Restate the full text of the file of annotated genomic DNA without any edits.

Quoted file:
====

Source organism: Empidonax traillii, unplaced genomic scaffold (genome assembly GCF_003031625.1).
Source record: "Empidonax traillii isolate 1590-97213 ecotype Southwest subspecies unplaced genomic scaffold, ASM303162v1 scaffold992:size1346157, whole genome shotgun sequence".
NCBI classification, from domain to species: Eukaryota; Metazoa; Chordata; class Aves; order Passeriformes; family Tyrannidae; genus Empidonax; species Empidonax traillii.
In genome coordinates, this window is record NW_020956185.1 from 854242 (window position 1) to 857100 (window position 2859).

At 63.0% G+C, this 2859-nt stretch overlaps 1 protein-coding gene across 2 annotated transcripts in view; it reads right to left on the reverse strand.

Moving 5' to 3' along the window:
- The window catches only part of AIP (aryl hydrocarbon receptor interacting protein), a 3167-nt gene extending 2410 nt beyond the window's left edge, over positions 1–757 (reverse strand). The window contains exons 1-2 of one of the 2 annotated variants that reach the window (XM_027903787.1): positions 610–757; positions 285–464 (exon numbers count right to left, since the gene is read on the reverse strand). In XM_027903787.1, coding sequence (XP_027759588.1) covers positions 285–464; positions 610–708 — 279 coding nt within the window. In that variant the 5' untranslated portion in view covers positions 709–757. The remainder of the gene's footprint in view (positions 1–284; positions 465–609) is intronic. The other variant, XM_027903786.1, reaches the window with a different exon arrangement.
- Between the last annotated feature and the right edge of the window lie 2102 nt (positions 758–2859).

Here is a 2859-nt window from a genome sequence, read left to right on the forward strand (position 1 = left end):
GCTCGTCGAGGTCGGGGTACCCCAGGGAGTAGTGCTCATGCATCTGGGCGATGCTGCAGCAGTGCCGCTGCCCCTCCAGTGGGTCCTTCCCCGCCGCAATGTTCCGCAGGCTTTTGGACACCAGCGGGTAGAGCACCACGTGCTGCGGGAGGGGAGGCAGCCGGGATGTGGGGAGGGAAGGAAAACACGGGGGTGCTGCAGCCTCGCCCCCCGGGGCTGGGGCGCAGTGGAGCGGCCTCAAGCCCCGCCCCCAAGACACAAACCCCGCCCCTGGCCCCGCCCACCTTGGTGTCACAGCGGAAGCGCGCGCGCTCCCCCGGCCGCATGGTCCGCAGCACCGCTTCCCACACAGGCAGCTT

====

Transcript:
Source organism: Empidonax traillii, unplaced genomic scaffold (genome assembly GCF_003031625.1).
Source record: "Empidonax traillii isolate 1590-97213 ecotype Southwest subspecies unplaced genomic scaffold, ASM303162v1 scaffold992:size1346157, whole genome shotgun sequence".
NCBI classification, from domain to species: Eukaryota; Metazoa; Chordata; class Aves; order Passeriformes; family Tyrannidae; genus Empidonax; species Empidonax traillii.
In genome coordinates, this window is record NW_020956185.1 from 854242 (window position 1) to 857100 (window position 2859).

At 63.0% G+C, this 2859-nt stretch overlaps 1 protein-coding gene across 2 annotated transcripts in view; it reads right to left on the reverse strand.

Moving 5' to 3' along the window:
- The window catches only part of AIP (aryl hydrocarbon receptor interacting protein), a 3167-nt gene extending 2410 nt beyond the window's left edge, over positions 1–757 (reverse strand). The window contains exons 1-2 of one of the 2 annotated variants that reach the window (XM_027903787.1): positions 610–757; positions 285–464 (exon numbers count right to left, since the gene is read on the reverse strand). In XM_027903787.1, coding sequence (XP_027759588.1) covers positions 285–464; positions 610–708 — 279 coding nt within the window. In that variant the 5' untranslated portion in view covers positions 709–757. The remainder of the gene's footprint in view (positions 1–284; positions 465–609) is intronic. The other variant, XM_027903786.1, reaches the window with a different exon arrangement.
- Between the last annotated feature and the right edge of the window lie 2102 nt (positions 758–2859).

Here is a 2859-nt window from a genome sequence, read left to right on the forward strand (position 1 = left end):
GCTCGTCGAGGTCGGGGTACCCCAGGGAGTAGTGCTCATGCATCTGGGCGATGCTGCAGCAGTGCCGCTGCCCCTCCAGTGGGTCCTTCCCCGCCGCAATGTTCCGCAGGCTTTTGGACACCAGCGGGTAGAGCACCACGTGCTGCGGGAGGGGAGGCAGCCGGGATGTGGGGAGGGAAGGAAAACACGGGGGTGCTGCAGCCTCGCCCCCCGGGGCTGGGGCGCAGTGGAGCGGCCTCAAGCCCCGCCCCCAAGACACAAACCCCGCCCCTGGCCCCGCCCACCTTGGTGTCACAGCGGAAGCGCGCGCGCTCCCCCGGCCGCATGGTCCGCAGCACCGCTTCCCACACAGGCAGCTT